Question of the Day: Do I Tell My Kids I was a Wild Child?

wild child teenager

My husband and I continue to debate one issue (well, besides every issue because obviously opposites attract.). I’m not talking about Tomato Tomaahto. I’m talking about how much to disclose.

To our teenagers.

About my Wild Child former self. You know, the drugs, sex, booze, and rock and roll years.

The issue has come up many times, usually as a joking, Don’t you ever tell the kids about what you used to get up to.

More recently, the statement was made more emphatic when we found a knapsack with some umm…paraphernalia in the basement. Much more shocking than finding tall boys (of the beer variety) in the girls’ bedroom, but to me, nothing to freak out about.

Before you stare with incredulity at me, I’ll give you the backstory.

My husband didn’t have any Wild Child Years. He had one night. One wild and crazy night where his brother-in-law got him drunk and then he passed out on the front lawn and his father turned the sprinklers on him.

Yes, just like in the movies. That’s how my Father-in-Law rolls. Dramatic all the way.

I, however, enjoyed a winning streak of fun from about 15 until I was ready to cool it at 23. Now, let me clarify, my early Wild Child Years had nothing on those of some of my peers.  I was never thrown out of the house, I was a late bloomer when it came to sex, and I graduated from high school as an Ontario Scholar and offers from all of the university programs of my choice.

When I got to University, all hell broke loose. I came from a fairly strict upper middle class home where I had a midnight curfew until I was 18, and a young man’s foot wasn’t to touch the bottom step of the staircase that led to my booo-doir. Any fun to be had was on the down low. And as far as they were concerned, my pristine behaviour was to fall somewhere between Mother Theresa and a Rabbi.  As far as I was concerned, what they didn’t know wouldn’t hurt them. As long as I kept my grades up, arrived home before the witching hour, and snuck the boys into the basement, all was fine.  There were no cell phones. They had no idea what I was doing.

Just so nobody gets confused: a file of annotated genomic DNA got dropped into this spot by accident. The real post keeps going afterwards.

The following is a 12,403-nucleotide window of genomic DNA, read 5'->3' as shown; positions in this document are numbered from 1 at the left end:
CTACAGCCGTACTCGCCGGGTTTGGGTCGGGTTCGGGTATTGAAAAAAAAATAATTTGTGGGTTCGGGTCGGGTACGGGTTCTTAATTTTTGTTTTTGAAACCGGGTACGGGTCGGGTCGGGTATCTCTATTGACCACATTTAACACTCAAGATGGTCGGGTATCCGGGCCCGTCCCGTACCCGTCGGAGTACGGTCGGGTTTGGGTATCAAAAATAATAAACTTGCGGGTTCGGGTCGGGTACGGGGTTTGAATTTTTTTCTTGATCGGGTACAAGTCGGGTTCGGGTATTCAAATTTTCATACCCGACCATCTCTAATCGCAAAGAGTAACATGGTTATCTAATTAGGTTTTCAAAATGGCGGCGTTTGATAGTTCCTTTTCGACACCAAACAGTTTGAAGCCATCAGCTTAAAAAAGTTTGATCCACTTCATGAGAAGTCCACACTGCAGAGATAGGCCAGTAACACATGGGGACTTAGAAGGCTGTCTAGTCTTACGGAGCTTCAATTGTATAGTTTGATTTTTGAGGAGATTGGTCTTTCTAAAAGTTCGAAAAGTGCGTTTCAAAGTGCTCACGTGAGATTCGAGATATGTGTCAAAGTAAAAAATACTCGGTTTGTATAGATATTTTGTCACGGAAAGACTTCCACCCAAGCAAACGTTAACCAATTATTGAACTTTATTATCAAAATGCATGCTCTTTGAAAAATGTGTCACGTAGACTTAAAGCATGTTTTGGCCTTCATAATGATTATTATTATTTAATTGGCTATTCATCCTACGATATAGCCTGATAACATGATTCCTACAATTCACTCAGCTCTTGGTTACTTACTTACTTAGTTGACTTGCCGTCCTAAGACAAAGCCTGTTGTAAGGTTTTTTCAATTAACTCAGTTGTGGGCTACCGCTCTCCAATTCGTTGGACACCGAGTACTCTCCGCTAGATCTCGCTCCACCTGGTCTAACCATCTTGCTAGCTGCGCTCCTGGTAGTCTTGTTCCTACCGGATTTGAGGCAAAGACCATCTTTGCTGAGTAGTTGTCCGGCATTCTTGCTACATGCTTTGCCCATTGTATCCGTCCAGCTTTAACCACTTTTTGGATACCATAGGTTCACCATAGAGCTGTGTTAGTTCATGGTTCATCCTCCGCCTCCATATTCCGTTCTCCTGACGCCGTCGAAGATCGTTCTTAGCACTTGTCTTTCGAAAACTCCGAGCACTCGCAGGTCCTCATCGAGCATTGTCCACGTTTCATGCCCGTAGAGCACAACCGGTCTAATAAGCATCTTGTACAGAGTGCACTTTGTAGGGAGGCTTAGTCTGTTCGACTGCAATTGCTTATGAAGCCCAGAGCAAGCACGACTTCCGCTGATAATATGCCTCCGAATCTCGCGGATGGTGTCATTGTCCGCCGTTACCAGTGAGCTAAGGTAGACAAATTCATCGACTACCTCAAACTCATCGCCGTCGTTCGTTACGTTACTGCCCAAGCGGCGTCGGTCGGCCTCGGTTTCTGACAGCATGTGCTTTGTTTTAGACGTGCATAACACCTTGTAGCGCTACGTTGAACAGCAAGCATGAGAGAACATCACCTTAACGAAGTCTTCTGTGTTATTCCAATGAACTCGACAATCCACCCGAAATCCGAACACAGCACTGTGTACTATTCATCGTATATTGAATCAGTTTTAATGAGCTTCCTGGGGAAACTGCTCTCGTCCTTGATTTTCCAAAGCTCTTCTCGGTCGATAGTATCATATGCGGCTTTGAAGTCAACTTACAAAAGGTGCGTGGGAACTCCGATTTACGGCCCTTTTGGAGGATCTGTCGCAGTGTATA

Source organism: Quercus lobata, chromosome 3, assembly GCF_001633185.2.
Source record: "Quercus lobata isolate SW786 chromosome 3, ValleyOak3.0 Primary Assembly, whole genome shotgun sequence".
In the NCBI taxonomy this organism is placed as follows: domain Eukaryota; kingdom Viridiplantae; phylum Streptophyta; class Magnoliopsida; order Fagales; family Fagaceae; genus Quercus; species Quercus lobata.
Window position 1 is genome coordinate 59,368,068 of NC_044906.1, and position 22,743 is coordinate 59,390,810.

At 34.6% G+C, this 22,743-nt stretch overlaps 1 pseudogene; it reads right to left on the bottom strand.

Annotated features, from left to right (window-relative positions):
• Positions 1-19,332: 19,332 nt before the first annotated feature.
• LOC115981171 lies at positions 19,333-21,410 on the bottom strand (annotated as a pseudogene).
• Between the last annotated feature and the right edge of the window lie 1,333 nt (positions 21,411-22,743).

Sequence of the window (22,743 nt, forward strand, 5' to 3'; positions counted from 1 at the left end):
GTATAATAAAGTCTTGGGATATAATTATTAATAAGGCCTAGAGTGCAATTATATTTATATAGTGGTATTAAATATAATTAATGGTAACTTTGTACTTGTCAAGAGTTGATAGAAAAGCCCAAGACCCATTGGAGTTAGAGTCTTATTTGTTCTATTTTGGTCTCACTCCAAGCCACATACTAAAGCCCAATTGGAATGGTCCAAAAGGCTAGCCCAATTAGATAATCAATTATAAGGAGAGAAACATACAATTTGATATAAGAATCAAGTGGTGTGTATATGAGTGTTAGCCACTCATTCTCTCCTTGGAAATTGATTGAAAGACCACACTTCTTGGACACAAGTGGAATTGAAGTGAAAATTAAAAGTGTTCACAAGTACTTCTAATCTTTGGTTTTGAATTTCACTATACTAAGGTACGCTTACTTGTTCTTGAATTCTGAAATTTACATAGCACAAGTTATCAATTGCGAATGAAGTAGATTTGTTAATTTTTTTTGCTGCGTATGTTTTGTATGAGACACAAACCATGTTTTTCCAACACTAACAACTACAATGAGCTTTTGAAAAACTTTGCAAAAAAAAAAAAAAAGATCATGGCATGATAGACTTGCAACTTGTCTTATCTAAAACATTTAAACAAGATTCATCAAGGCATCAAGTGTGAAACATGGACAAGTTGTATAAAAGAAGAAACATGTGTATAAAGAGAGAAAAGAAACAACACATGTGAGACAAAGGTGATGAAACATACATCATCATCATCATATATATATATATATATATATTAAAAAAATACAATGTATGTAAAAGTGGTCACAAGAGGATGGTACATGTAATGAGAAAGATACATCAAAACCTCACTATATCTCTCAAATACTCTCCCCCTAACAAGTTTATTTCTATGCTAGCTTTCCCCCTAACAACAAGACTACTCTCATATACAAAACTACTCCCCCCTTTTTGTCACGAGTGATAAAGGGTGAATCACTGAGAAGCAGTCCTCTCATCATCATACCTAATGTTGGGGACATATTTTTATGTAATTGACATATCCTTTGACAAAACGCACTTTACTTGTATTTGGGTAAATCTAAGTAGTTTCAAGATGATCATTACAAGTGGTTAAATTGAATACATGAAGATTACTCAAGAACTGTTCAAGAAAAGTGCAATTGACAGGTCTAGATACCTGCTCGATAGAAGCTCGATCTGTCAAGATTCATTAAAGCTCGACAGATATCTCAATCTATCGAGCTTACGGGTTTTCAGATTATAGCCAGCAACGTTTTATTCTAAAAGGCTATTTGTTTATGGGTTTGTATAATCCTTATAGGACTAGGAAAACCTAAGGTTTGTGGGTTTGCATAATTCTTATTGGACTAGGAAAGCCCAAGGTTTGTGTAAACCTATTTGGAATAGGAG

I left my parents’ constricting rules behind when I boarded that jet plane to Vancouver and became much more publicly and intimately involved with partying, beer, and boys.

I won’t go into specifics to protect my mystique. But it goes without saying that throughout high school and into my early 20s, I would have been very happy to move to Colorado and/or Washington State (and not because Christian Grey lives there). I could drink any athlete under the table and well, my Dad embarrassingly detailed my exploits with the opposite sex in his speech at my wedding so I don’t need to go there.

When I met my future husband, I was rocking out at Psychedelic Mondays at RPM. The next weekend at a cottage party, he swore I wasn’t the girl for him when I toddled up, cigarette in hand, swigging from a 2L bottle of homemade killer Kool-Aid.  (He obviously got over his reticence because I moved in three months later.)

In other words, he knew who I was, and what I was like, when he married me.  He knew that I could dance all night and sleep all day. He’d heard the stories of how I’d drink another table’s pitcher of beer by stringing straws together and then how I’d get a football player to carry me all the way home to my dorm when I was too ‘tired’ to walk. He was aware that I knew the various uses for an empty Coke can.  He was fully cognizant that I spent my 22nd birthday dancing on a bar in Greece.

And I knew that he was nothing at all like me. Which was probably a good thing.  To be fair, I did settle down for him. A lot. I guess I got it out of my system. (I thank him every day for insisting I quit smoking, that’s for sure.)